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Battlefield 1943 Interview

with DICE Producer Gordon Van Dyke

By Matt Cabral, 5/5/2009

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It was recently announced that EA's and DICE's download-only FPS Battlefield 1943 will have 360 and PS3 owners marching back to the front line this June (PC players needn't lace their combat boots up until September) for a wallet-friendly fifteen dollars. With its WWII-based 24-player battles unfolding in just under two months, we thought it the perfect time to talk to the title's producer Gordon Van Dyke to find out if this latest entry, in a series that defined multiplayer combat for many a mouse-and-keyboard commando, was worth climbing out of our foxholes for.

AtomicGamer: For the new recruits out there, especially those being introduced to the Battlefield experience for the first time through their 360s and PS3s, can you tell us what 1943 is all about?

Gordon Van Dyke: At its core it's a Battlefield game, an accessible game that we're delivering in an arcade fashion. We wanted to emphasize the accessibility, so you'll access it through a download, jump in, and everything just comes to you... it quickly gets you in the action. They'll be a ranking system, awards, all the stuff you'd get with a Battlefield game, like you got in Bad Company and 2142, all delivered in an arcade fashion.

AG: Many current-gen gamers' only experience with a Battlefield game is Bad Company. What can those folks expect from 1943?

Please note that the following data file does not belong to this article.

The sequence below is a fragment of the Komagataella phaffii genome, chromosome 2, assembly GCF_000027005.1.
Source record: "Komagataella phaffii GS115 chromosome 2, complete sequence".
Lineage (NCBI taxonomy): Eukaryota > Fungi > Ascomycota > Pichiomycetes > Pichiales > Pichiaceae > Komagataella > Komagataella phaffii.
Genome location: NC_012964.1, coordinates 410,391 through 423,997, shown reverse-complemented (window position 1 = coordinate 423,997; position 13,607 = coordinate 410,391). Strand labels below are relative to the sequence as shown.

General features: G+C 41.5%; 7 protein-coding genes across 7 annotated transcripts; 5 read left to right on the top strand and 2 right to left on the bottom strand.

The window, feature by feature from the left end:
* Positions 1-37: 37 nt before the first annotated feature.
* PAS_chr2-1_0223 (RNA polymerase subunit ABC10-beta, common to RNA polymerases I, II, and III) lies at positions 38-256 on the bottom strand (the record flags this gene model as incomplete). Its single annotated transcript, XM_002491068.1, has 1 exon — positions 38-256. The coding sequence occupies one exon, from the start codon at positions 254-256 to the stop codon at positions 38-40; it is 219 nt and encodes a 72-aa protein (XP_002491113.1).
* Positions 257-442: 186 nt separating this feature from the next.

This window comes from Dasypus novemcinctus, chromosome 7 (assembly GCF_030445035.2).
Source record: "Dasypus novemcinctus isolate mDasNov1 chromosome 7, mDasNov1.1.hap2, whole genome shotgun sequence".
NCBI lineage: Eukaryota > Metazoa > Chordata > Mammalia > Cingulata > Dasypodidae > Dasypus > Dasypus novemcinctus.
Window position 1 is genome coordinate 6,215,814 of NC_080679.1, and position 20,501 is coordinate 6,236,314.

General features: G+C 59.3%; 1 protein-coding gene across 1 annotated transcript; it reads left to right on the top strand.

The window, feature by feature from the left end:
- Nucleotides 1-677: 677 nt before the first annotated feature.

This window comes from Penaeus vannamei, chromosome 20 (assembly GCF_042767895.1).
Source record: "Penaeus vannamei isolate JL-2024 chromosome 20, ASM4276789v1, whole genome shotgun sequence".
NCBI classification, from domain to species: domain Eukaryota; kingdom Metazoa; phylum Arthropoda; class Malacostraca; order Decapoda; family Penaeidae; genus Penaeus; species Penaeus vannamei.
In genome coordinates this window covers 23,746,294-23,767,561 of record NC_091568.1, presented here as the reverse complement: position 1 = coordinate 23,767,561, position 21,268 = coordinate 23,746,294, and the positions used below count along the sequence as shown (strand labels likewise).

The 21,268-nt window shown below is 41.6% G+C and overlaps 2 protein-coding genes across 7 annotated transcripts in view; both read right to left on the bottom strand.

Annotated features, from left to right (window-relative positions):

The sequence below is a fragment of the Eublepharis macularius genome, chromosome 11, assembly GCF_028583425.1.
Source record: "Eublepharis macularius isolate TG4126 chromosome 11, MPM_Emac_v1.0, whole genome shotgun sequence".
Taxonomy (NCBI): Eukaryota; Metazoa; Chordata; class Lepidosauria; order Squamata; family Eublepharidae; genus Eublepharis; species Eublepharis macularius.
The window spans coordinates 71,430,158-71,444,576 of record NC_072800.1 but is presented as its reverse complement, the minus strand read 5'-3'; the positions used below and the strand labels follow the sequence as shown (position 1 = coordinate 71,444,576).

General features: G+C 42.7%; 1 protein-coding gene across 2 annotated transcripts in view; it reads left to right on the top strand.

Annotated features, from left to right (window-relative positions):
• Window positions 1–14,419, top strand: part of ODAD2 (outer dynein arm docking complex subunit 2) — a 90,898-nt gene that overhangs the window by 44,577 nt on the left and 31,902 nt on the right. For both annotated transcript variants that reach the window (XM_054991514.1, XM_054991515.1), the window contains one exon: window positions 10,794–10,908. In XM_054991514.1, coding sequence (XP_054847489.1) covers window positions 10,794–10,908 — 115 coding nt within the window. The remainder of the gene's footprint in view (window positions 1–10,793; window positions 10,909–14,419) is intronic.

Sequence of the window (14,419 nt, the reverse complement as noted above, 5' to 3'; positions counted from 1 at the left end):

GVD: It'll be a really easy transition into this game, and I think they'll find this game's pacing is a lot quicker. In making 1943, we did take feedback from fans of Bad Company, and tried to take what they did and didn't like into account. Console guys are gonna get an improved squad system—something PC players already take for granted—so you be able to create a squad and invite buddies into your squad...we really wanted to improve the experience of playing with your friends. For the first time, we've introduced the private match system using the Frostbyte engine, so people are going to be able create their own private matches and play with their buddies...that experience is really enhanced.

AG: Now, how about the more seasoned Battlefield fans — with fewer maps than its predecessor and the elimination of the anti-armor class, many of them see this as a much more casual game. Is there any added depth to the combat that maybe makes up for these omissions?

GVD: Yes, you're definitely going to experience a much faster pace than what you got in 1942. And, I wouldn't call it “casual”, but more accessible than 1942 you really had to know your first-person shooters and invest a lot of time to learn everything. We haven't removed the learning curve, but we've refined it and made it less intimidating.

AG: Were there any specific complaints fans of 1942 voiced that you made a point to address in 1943?